Producing the homeomorphic equivalents: Ethical Foundation of Human Rights in Buddhism
Yasuhisa Ichihara (Kansai University)
Paper short abstract:
This paper studies the characteristics of the selective invocation in the process of producing homeomorphic equivalents on Human Rights in Buddhism.
Paper long abstract:
The notion of Human Rights has advocated its own universality since emerging in the modern times, though it was originated and formulated in the midst of the Western culture. The universality thus advocated in the notion of Human Rights can be no real universality but a merely postulated one which is open to hermeneutic substantialization by the non-Western cultural traditions. Both Theravada and Mahayana Buddhism have tried to give an ethical foundation to Human Rights. Human Rights has been grounded within Buddhism on the concepts such as "inter-dependent arising", "the four noble truths", "compassion" and "Buddha-nature". These concepts were selected among the Buddhistic doctrines and used to justify Human Rights in terms of Buddhism. It is the selection among the basic doctrines in Buddhism that operates on producing the homeomorphic equivalents in the Buddhistic foundation of Human Rights.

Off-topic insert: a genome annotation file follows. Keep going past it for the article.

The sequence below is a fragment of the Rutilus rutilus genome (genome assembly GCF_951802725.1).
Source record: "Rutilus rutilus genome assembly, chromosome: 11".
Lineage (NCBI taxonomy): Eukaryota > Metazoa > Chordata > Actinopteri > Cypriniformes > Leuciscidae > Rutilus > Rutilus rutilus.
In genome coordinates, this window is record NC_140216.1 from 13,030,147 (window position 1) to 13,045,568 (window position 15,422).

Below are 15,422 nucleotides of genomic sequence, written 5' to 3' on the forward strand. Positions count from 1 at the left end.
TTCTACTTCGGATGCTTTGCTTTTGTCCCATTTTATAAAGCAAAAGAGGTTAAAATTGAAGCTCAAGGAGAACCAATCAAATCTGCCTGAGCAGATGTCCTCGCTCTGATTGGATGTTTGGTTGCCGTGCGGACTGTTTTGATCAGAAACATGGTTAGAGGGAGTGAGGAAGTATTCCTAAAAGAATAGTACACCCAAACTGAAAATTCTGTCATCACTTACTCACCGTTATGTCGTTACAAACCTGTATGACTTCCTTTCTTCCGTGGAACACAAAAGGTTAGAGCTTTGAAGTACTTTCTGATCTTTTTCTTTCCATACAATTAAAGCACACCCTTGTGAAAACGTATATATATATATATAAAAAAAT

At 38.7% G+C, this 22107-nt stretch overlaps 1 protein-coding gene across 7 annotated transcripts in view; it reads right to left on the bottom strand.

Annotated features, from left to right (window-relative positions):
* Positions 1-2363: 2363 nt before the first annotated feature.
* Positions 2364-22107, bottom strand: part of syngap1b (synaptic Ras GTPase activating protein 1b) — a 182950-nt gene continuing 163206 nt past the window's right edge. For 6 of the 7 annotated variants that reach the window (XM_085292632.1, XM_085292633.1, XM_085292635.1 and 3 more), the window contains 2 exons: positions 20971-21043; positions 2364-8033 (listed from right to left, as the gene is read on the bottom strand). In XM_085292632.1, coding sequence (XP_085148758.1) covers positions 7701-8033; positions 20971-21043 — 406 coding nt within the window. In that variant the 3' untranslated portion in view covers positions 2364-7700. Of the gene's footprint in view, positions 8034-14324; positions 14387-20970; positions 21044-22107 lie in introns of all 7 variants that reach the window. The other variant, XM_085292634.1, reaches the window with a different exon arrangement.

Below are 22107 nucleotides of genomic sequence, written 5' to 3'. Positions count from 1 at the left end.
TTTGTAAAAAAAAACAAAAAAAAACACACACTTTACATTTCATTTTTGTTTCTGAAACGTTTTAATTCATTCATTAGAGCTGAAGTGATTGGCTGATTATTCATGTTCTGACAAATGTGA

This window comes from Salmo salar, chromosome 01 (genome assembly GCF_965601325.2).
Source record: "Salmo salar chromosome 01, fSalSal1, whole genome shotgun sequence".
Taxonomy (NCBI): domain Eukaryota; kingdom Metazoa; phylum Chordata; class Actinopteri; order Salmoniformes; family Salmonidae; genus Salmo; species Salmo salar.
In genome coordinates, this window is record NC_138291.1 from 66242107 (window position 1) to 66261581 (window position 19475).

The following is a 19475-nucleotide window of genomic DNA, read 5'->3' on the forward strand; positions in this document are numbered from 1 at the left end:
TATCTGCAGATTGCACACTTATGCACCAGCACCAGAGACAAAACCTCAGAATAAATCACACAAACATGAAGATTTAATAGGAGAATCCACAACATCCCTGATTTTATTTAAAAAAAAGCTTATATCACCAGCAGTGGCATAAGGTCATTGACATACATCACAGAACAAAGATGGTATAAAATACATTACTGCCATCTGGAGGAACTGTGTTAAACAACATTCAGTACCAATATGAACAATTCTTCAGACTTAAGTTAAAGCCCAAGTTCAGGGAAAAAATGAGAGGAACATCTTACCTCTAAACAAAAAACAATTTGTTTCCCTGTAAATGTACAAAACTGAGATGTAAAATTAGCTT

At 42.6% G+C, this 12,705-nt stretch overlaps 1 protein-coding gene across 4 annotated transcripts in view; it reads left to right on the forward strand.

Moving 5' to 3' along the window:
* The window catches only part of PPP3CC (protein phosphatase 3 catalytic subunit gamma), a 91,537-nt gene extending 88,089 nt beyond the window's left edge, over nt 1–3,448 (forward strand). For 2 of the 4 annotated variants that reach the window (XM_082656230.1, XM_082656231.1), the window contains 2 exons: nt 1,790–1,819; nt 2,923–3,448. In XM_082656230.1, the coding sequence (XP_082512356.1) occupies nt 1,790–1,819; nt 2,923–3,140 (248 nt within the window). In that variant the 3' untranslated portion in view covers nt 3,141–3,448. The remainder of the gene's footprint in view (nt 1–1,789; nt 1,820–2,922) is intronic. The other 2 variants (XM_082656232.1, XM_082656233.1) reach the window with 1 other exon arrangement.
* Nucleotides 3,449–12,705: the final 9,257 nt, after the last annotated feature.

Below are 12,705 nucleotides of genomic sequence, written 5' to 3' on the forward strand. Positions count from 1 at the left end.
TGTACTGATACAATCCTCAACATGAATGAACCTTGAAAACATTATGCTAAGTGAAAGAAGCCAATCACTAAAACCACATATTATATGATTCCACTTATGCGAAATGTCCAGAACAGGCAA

Contesting universality and particularity in legal and cultural pluralism: an interdisciplinary approach (IUAES Commission on Legal Pluralism)